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Topic: A rational X irrational game
Replies: 10   Last Post: Mar 20, 2004 5:52 PM

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W. Dale Hall

Posts: 129
Registered: 12/6/04
Re: A rational X irrational game
Posted: Mar 19, 2004 7:57 PM
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Keith A. Lewis wrote:
> artur@opendf.com.br (Artur) writes in article <93b1dfbf.0403190730.4e9cc2f8@posting.google.com> dated 19 Mar 2004 07:30:09 -0800:
>

>>A and B are playing the following game: On the real line, A chooses a
>>closed interval I1 of length 0<L1<=1. Then, B chooses a closed
>>interval I2, of length 0<L2<=1/2, contained in I1. Then A, in turn,
>>chooses a closed interval I3, of length 0<L3<=1/3, contained in I2,
>>and so on. We know there's one, and only one, real number x that
>>belongs to all of the intervals I1, I2, I3....

>
>
> If the players agree and cooperate to converge on a single number, you can
> pin it down like that. But they can't be guaranteed to do that (in fact
> they probably won't if they are competitive).
>


How can the final intersection of these nested intervals, no matter
how they are chosen, ever contain more than a single number? The nth
interval is shorter than 1/n in length. If there are two numbers in the
intersection, they differ by some amount, and there is a N so that the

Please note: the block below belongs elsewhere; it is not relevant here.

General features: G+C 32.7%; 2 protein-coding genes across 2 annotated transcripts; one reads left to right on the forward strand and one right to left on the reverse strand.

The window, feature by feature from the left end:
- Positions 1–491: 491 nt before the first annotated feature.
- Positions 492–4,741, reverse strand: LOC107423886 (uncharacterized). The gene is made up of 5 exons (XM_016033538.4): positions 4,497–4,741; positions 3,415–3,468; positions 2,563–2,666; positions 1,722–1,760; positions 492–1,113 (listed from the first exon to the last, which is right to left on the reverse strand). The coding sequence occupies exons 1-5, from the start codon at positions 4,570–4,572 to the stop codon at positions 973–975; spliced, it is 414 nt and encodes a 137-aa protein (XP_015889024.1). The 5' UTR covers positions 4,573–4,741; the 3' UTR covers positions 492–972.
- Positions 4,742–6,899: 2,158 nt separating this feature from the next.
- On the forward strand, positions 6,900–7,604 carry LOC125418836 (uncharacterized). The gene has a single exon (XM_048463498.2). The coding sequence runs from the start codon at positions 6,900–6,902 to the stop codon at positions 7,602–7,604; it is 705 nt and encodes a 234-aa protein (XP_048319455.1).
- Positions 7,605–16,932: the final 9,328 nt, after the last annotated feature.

reciprocal 1/N is smaller than that difference. That means that from
step N on, at most one of those numbers is in the intersection. The
intersection must be nonempty, since these are closed intervals of R,
and the real line has the property that a nested sequence of nonempty
compact intervals has nonempty intersection.

>
>>If x is rational, A
>>wins the game, and if x is irrational, then B wins. We are asked to
>>find an strategy that B should follow so that he will certainly win
>>the game no matter how B chooses his intervals.

>
>
> Within any In of length Ln > 0, there will be both rational and irrational
> numbers. In fact, the cardinality of the respective sets of remaining
> rational and irrational numbers after move n is the same as it was before
> move 1. The game never ends.
>


It ends in the limit. Take 1/2 second for step 1, 1/4 second for
step 2, and so forth with 1/2^N second for step N. The game is over
in one second, albeit the moves are somewhat rapid towards the end.

>
>>Since the rationals are countable and the irrationals are not, it
>>really seems that there is such a strategy that assures B will ever
>>win, but I couldn't find it so far.

>
>
> --Keith Lewis klewis {at} mitre.org
> The above may not (yet) represent the opinions of my employer.


Dale




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